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Saying goodbye can be difficult

By Ola Sulaimon

Ronzl Accountants

AT times, some business owners have to make hard decision to say goodbye to their very hard-working employees (or not so hardworking ones).This is a very difficult time for both parties and getting the termination payment right is very important.

This month I want to highlight the changes that the HMRC plans to put in place from April 2018 to ensure that when employees have to say goodbye to your business, their final payment is adequately taxed.

Termination payment is usually fully taxed when it is a reward for service performed, contractual or expected from the employer. However, termination payment such as compensation for loss of office and redundancy payment also referred to as ex-gratia is only taxable to the extent that they exceed £30,000.

Payment in lieu of notice (PILON) and garden leave are only taxable if they are contractual, are made in return for a breach in the contract and it would just be taxable to the extent that exceeds £30,000.

Some termination payment is fully exempt if they are made as a result of death or disability, or it’s a payment made into a registered pension scheme and pays made in respect of employment with foreign service.

The changes expected are:

* Foreign Service element – From 6 April 2018, Foreign Service relief will no longer be available for an employee who resides and works in the UK before termination. The new rule would apply if the termination date is on or after 6 April 2018 and any payment made after 13 September 2017. However, some employers will still be entitled to foreign service where they met some exemption.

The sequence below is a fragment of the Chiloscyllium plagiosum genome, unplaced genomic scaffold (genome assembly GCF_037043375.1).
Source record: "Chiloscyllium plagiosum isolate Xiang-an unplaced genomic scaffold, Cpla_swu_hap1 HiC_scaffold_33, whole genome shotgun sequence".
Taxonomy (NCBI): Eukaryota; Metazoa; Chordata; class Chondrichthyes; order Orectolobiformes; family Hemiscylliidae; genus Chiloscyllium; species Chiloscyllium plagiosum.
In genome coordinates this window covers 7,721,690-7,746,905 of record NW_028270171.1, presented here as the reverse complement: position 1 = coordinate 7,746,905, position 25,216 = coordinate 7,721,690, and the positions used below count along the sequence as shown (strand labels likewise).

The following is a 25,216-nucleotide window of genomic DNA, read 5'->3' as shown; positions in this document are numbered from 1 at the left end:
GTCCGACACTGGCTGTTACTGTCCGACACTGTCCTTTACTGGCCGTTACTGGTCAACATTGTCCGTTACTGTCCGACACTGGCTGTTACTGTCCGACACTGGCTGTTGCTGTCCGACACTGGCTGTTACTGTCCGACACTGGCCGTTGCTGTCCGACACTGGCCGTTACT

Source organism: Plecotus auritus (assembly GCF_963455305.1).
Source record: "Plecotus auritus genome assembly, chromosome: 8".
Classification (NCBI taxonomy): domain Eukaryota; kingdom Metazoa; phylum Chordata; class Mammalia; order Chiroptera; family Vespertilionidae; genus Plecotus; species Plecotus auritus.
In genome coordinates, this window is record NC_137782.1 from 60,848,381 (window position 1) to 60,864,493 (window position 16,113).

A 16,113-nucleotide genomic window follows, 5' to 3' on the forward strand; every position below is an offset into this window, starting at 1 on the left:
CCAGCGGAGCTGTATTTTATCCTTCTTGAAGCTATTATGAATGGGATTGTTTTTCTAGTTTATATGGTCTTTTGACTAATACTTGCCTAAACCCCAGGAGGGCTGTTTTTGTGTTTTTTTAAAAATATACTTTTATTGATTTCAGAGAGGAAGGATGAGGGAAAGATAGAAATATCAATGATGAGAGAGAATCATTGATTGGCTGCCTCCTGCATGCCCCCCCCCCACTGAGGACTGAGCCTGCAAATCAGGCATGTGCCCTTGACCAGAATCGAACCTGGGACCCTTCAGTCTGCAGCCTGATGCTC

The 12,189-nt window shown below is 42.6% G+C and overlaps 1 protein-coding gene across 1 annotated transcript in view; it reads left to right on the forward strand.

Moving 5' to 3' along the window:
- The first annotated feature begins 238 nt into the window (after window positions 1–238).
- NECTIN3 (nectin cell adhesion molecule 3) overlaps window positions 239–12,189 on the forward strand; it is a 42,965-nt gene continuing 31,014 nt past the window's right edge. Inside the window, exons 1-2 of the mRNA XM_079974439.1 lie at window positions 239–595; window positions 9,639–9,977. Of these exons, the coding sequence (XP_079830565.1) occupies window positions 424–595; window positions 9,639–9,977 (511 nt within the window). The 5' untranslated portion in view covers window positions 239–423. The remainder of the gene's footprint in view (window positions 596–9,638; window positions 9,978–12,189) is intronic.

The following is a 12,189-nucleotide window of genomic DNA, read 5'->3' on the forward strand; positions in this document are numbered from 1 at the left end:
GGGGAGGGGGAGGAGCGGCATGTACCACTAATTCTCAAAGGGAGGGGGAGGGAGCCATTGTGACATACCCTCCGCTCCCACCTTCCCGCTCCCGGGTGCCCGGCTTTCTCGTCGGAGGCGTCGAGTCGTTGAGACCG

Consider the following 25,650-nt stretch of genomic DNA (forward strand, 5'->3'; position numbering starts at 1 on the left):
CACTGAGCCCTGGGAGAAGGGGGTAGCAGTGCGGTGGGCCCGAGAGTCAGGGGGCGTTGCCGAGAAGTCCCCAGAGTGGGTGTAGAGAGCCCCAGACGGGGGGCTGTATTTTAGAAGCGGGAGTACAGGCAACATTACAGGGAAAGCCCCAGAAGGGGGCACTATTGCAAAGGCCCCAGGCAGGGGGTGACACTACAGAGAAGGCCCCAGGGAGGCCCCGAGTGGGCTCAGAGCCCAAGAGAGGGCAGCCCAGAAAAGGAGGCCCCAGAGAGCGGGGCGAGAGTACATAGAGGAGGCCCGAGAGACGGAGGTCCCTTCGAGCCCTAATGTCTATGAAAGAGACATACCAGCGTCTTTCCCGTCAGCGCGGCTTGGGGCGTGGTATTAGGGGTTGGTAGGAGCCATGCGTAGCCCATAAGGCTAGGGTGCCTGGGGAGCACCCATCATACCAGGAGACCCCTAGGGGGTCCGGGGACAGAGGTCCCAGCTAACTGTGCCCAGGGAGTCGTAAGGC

* Introduction of post-employment notice pay (PENP) – the purpose for this PENP is to exclude any amount from the £30,000 termination payment that relates to employment therefore taxed and national insurance paid.

The aim is to ensure that payment in lieu of notice is subject to tax irrespective of whether payment is contractual or compensation for an employer not given proper notice before termination.

They have achieved this by stating that when post-employment income is equal or greater the termination payment, the whole amount becomes general earning therefore fully taxable.

* Introduction of a new Class 1A national insurance from April 2019, employers would have to pay Class1A at 13.8 per cent on non-contractual payments that exceed £30,000.

To find out more, contact Ronzl Accountants Ltd, 51 Billing Road, Northampton on 01604 965826 or see the website at www.ronzlaccountants.co.uk